When I first started going to the dockside nightclubs, I worried that the bouncers might bounce me, or the women would douse me in whisky for prying into their lives. But once everyone got used to me (and I’d bought ‘em all numerous rounds of drinks), they relaxed. I went three or four nights a week, usually from 11 pm to 4am. I’d sometimes just sit and observe everyone’s behaviour, but usually I’d engage with the sugar girls, sailors, club owners, cabbies, bouncers or barmaids in conversation.
Many were keen to share with me their understanding of “the game”, their term for the nightlife racket. Inevitably, after perhaps some months of casual interactions, each woman would sit me down one evening and tell me their life story. They came to see me as their confidant, an emissary from the “straight world” who would listen to them and validate their lives. By spending lots of time with the women, by acting generously towards them (giving money for drinks, cigarettes, food and taxi fare) and by not sharing their stories with the other women, I gained their trust and access to a lot of quality information.
I ended up spending 150 evenings at these clubs in Cape Town and Durban. The morning after each excursion I hand-wrote my notes about the previous night’s events, then typed up different sections of the book. I wrote at my computer for about five hours every day.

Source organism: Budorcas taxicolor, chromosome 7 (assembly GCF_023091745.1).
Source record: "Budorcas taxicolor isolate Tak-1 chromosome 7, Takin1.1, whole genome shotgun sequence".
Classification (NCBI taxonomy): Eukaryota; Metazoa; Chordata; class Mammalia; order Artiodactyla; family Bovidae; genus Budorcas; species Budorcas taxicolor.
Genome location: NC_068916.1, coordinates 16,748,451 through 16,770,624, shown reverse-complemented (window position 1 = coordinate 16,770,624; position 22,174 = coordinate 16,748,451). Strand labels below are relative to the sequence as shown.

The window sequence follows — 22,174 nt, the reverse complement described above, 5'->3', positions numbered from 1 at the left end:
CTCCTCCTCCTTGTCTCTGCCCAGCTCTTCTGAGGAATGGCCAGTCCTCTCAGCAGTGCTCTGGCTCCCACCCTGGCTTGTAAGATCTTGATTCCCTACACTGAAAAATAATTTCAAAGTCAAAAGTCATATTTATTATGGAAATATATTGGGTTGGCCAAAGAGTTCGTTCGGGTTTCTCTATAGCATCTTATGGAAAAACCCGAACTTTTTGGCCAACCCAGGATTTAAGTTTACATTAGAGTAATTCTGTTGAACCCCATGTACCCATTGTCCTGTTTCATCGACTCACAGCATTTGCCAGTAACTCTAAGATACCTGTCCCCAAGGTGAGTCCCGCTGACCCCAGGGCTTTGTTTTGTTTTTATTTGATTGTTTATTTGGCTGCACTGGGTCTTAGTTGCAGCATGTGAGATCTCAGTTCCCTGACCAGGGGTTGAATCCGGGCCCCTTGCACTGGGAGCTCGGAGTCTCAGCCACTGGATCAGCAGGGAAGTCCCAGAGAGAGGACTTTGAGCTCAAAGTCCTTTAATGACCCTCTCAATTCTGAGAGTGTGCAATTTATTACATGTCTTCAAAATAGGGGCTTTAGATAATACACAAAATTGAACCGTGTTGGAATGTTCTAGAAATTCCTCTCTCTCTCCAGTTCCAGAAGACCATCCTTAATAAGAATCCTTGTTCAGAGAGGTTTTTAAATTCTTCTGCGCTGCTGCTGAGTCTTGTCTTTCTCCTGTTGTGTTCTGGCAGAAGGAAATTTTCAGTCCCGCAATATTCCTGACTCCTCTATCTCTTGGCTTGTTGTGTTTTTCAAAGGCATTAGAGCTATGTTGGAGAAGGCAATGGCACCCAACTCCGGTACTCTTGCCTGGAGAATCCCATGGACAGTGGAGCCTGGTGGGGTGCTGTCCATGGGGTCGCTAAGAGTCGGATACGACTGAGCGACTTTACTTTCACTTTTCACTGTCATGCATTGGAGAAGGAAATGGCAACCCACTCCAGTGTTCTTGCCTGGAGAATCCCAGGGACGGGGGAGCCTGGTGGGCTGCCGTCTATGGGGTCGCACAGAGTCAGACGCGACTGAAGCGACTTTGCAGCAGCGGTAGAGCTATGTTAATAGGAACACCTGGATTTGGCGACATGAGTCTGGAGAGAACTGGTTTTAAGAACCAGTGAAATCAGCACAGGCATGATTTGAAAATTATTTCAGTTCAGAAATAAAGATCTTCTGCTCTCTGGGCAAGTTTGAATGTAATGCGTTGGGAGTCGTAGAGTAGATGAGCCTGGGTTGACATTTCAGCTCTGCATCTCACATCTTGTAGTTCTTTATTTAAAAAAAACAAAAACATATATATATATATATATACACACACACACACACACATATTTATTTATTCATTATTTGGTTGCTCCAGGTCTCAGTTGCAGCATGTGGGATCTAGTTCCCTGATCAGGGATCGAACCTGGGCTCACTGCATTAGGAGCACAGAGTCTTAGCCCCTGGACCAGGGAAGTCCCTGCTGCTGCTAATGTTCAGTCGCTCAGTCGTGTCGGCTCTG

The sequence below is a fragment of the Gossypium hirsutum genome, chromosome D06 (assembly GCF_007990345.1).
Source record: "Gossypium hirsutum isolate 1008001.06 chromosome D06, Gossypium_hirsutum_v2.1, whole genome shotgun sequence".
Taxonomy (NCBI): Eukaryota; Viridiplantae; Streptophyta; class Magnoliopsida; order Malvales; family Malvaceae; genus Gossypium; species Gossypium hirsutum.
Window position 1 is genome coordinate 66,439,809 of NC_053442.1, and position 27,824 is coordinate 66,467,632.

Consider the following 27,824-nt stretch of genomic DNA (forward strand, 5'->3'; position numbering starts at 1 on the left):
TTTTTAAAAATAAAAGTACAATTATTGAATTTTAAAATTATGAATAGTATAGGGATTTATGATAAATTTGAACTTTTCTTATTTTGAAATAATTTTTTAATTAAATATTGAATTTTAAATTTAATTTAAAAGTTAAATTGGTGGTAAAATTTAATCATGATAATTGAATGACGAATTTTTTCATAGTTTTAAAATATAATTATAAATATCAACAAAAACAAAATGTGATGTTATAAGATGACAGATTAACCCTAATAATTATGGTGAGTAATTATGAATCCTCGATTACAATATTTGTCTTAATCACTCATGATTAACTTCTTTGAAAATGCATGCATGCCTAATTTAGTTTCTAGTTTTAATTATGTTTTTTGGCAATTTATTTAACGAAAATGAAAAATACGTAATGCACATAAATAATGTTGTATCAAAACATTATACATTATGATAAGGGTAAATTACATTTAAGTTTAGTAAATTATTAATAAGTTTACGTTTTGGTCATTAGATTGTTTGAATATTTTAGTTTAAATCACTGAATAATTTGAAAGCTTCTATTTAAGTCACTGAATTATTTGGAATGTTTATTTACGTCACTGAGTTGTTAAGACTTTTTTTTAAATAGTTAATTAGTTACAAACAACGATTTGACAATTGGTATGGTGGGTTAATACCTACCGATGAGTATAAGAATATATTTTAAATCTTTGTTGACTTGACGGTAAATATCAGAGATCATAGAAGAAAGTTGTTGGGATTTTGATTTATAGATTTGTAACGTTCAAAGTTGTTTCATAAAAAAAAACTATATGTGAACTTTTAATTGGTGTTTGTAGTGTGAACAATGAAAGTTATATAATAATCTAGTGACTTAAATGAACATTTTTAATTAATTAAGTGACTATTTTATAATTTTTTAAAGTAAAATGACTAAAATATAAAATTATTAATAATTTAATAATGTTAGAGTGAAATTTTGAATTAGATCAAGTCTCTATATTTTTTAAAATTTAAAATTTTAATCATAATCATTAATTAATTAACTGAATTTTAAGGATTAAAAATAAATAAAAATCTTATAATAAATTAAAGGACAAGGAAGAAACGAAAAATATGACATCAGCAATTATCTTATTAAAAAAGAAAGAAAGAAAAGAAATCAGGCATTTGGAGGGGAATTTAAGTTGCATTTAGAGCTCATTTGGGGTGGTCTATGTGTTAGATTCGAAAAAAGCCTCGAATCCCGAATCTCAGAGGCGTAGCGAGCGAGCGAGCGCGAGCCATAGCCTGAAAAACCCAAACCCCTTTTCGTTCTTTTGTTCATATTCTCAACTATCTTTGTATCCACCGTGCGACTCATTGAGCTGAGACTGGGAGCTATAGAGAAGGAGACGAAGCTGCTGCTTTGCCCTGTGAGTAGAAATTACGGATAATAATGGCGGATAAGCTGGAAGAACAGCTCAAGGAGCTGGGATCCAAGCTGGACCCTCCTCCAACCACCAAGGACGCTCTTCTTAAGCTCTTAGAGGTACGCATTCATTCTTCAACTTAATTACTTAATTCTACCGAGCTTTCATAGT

After the book was published I gave copies to everyone at the clubs. They were thrilled. One woman said: “Henry, I read this book in two sittings. I laughed, I cried and I now see my own life at these clubs in a totally different way.”
Another said that she was going to give her daughter the book to read when she grew older: “I can’t explain my life to her. I don’t have the words. But this book will help her to understand why I’ve been doing this work.”
Of course, all the sugar girls think that I will become an instant millionaire through the sale of this book. If they only knew how far from the realm of possibility that is. I’d be happy if I was able just to recoup all the money I spent on drinks for the docksiders during my research.
How long did it take?